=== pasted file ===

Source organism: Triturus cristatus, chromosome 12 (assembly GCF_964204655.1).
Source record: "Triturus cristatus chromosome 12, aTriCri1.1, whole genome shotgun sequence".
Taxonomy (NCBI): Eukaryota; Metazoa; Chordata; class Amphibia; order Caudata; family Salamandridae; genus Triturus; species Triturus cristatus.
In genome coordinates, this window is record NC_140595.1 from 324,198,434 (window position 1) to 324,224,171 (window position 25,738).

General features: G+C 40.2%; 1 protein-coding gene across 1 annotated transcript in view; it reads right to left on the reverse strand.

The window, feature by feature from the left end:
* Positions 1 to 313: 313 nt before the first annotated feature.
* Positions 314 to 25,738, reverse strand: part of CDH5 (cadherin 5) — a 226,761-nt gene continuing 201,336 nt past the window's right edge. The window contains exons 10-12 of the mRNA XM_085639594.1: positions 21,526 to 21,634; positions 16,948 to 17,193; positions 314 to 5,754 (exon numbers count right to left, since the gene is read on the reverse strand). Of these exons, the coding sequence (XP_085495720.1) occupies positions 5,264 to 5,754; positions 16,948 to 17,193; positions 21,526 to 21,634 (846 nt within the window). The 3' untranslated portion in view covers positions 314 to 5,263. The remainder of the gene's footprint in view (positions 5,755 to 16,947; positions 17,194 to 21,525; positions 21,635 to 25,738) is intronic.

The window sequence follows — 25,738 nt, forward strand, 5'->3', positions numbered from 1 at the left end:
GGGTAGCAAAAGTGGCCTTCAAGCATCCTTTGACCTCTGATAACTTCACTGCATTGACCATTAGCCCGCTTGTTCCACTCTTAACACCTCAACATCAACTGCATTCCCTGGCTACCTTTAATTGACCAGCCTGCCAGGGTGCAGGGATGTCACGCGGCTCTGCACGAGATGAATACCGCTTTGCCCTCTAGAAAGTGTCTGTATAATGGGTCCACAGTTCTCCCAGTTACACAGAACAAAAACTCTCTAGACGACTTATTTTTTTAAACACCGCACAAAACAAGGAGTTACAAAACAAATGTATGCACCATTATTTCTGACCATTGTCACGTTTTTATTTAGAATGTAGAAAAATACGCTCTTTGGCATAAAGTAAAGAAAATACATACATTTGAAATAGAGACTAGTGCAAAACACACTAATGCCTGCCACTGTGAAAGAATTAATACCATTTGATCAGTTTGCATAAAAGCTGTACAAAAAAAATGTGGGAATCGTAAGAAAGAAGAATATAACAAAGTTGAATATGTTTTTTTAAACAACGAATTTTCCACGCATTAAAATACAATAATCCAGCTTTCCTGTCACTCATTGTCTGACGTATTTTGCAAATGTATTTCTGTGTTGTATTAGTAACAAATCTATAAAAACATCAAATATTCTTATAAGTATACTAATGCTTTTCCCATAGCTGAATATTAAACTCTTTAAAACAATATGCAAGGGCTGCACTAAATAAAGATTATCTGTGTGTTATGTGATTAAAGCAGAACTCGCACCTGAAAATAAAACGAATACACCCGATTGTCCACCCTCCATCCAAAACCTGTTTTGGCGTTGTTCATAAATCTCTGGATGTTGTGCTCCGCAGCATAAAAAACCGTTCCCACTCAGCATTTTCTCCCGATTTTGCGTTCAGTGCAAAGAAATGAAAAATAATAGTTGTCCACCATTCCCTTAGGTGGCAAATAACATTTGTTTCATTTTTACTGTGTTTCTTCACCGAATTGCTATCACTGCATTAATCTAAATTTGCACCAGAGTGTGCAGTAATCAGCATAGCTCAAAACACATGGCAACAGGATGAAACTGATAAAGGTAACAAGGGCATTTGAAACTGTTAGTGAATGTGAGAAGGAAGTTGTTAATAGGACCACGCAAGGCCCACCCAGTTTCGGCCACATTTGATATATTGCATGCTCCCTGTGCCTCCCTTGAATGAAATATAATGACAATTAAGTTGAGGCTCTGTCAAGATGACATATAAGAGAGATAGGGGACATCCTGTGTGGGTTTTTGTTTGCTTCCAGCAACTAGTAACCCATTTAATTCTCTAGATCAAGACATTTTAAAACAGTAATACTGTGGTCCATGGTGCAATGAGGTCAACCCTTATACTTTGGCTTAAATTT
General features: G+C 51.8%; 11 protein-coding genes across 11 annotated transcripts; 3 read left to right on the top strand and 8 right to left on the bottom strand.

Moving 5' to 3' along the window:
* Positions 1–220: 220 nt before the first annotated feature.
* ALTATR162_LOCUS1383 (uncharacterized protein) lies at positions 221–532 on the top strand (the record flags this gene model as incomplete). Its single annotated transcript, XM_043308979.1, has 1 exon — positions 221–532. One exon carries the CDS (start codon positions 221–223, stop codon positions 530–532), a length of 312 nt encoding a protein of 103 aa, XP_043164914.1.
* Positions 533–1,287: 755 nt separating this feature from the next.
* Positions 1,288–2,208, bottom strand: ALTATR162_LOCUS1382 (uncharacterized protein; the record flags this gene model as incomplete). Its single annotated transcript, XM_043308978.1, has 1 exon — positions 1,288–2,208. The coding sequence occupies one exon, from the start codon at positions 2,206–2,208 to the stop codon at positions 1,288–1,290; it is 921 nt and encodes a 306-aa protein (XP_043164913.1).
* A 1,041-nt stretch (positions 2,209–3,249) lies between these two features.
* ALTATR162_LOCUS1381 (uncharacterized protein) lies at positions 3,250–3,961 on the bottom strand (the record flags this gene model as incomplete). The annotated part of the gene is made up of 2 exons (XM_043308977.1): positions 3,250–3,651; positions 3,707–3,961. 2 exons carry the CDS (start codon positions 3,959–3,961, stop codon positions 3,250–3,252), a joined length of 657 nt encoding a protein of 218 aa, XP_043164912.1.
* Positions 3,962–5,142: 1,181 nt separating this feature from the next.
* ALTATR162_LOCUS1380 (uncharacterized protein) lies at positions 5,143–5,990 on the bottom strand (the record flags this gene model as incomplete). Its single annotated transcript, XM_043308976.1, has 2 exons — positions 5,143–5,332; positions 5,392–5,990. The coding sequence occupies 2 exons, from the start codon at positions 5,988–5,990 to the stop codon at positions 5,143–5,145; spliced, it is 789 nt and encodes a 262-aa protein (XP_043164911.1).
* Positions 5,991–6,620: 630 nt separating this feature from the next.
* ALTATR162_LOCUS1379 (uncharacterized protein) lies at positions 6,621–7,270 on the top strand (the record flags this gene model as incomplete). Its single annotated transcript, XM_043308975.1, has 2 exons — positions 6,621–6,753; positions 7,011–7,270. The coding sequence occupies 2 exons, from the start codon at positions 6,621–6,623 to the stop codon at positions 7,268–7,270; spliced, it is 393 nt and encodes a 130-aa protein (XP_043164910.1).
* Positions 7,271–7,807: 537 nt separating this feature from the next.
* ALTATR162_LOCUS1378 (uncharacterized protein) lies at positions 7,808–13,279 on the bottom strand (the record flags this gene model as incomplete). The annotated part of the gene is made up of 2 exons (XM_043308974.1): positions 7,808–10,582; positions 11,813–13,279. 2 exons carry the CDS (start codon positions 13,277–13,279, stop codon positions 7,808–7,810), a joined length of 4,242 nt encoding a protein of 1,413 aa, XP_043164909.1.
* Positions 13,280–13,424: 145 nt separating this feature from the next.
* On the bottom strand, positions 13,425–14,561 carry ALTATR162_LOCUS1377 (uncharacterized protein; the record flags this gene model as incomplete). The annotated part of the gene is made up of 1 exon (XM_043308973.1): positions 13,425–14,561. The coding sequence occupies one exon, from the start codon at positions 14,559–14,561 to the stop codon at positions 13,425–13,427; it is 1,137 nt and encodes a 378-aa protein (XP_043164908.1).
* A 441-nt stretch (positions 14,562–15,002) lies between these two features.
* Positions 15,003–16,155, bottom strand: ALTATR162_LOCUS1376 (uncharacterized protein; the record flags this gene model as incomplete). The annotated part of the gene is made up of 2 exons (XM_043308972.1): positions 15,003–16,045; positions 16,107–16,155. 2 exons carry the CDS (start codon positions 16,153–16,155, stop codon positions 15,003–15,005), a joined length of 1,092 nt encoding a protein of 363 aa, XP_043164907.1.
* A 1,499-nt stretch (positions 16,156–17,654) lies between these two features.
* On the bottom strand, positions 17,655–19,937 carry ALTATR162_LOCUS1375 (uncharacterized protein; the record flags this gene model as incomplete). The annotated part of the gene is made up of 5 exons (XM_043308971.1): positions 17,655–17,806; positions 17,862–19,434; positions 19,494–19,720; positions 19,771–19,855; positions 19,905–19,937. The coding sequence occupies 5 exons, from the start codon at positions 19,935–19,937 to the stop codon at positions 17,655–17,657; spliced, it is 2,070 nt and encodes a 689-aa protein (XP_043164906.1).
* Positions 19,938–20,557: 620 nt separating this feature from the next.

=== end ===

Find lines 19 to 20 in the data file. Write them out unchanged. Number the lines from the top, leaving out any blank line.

* Positions 3,962–5,142: 1,181 nt separating this feature from the next.
* ALTATR162_LOCUS1380 (uncharacterized protein) lies at positions 5,143–5,990 on the bottom strand (the record flags this gene model as incomplete). Its single annotated transcript, XM_043308976.1, has 2 exons — positions 5,143–5,332; positions 5,392–5,990. The coding sequence occupies 2 exons, from the start codon at positions 5,988–5,990 to the stop codon at positions 5,143–5,145; spliced, it is 789 nt and encodes a 262-aa protein (XP_043164911.1).